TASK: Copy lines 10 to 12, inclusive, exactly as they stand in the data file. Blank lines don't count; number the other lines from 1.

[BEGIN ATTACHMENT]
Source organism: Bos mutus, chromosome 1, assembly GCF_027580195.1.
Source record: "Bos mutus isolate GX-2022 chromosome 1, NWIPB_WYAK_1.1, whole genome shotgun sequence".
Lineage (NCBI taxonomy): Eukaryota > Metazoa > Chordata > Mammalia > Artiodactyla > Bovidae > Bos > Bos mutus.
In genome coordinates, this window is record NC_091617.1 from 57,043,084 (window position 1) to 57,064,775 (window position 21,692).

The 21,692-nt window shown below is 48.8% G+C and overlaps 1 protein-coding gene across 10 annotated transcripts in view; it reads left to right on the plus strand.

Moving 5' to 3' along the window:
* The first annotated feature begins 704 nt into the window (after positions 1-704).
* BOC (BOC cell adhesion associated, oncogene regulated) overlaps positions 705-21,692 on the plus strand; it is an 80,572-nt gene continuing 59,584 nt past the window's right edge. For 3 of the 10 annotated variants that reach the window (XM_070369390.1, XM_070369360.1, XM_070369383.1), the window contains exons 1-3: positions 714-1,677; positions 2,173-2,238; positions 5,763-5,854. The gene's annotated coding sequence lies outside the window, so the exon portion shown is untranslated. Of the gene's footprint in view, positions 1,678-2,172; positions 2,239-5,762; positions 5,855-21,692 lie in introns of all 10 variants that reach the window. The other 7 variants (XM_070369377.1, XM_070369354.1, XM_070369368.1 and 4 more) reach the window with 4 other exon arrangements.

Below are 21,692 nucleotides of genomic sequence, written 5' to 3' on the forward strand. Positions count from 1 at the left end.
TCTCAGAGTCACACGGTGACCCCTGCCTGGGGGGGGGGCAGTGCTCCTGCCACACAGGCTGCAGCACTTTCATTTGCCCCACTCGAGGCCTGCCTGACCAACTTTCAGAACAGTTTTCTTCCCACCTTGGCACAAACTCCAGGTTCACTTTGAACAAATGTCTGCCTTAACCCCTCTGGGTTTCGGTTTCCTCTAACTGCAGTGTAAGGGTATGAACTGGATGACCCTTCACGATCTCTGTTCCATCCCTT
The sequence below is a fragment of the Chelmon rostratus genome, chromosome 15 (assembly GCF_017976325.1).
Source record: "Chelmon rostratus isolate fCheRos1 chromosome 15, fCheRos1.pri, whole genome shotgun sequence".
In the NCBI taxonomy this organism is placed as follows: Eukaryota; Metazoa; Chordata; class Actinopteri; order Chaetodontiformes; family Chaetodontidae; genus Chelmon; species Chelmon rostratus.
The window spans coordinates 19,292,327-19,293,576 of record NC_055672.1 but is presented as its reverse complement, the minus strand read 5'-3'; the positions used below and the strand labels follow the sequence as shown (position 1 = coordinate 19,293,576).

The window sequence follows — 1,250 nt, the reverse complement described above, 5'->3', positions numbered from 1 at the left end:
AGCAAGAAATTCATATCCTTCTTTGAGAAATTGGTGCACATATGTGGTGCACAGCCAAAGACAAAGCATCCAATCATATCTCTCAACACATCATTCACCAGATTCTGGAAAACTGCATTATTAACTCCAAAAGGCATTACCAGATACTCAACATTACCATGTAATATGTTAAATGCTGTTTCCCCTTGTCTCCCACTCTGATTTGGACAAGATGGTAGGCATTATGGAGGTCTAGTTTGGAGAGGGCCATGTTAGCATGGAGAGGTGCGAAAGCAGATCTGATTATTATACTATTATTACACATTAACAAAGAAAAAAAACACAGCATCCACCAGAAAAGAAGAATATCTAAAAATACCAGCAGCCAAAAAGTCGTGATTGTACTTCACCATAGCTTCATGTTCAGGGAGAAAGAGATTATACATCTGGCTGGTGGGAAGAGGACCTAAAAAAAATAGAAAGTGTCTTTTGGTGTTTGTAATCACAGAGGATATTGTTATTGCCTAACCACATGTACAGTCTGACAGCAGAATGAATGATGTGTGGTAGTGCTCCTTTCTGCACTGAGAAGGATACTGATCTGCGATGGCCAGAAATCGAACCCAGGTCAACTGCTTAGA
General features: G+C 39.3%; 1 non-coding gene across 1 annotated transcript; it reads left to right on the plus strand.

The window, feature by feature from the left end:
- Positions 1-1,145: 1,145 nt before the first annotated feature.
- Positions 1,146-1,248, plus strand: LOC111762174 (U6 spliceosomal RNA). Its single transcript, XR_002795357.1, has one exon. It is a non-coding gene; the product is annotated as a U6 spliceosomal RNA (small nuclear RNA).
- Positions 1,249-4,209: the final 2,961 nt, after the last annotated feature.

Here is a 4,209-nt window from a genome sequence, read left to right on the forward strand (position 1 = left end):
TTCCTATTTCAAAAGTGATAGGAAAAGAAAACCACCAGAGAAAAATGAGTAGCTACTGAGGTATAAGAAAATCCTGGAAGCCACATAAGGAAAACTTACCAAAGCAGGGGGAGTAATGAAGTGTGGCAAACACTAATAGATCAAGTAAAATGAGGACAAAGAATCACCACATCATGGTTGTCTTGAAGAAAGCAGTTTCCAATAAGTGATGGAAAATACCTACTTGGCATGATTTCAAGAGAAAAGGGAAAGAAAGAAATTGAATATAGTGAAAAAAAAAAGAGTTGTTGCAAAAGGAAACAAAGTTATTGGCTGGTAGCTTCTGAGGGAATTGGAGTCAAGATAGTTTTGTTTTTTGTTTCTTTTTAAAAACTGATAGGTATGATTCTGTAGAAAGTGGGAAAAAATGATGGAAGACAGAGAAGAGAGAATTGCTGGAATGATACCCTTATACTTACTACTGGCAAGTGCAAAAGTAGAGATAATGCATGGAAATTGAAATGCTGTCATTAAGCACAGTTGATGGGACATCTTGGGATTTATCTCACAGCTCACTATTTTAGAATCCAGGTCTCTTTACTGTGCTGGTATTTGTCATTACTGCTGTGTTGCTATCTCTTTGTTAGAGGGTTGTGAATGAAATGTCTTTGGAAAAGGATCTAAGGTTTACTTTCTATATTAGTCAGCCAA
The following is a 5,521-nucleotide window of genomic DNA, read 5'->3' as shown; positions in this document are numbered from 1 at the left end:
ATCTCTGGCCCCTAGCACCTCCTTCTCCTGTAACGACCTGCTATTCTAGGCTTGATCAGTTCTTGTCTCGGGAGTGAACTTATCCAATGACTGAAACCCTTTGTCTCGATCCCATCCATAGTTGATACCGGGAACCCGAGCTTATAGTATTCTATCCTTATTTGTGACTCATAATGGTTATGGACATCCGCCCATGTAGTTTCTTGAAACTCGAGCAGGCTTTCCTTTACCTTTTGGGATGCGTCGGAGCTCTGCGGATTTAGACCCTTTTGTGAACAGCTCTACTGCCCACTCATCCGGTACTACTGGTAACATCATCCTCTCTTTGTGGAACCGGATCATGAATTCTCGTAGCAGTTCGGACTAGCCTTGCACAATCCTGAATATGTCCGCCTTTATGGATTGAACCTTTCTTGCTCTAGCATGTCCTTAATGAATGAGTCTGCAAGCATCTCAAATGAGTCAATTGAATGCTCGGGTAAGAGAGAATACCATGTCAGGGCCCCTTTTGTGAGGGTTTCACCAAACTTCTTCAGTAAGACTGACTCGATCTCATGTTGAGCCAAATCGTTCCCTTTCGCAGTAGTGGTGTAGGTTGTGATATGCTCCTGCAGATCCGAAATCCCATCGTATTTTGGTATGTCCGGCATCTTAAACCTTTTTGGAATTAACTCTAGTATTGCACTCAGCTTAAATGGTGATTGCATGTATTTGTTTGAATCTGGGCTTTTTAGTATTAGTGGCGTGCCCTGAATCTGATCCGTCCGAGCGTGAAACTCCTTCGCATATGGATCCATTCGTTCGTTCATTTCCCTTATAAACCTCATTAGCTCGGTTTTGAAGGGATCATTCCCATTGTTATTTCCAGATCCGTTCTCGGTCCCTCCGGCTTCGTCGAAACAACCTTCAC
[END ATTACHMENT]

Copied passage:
TCTCAGAGTCACACGGTGACCCCTGCCTGGGGGGGGGGCAGTGCTCCTGCCACACAGGCTGCAGCACTTTCATTTGCCCCACTCGAGGCCTGCCTGACCAACTTTCAGAACAGTTTTCTTCCCACCTTGGCACAAACTCCAGGTTCACTTTGAACAAATGTCTGCCTTAACCCCTCTGGGTTTCGGTTTCCTCTAACTGCAGTGTAAGGGTATGAACTGGATGACCCTTCACGATCTCTGTTCCATCCCTT
The sequence below is a fragment of the Chelmon rostratus genome, chromosome 15 (assembly GCF_017976325.1).
Source record: "Chelmon rostratus isolate fCheRos1 chromosome 15, fCheRos1.pri, whole genome shotgun sequence".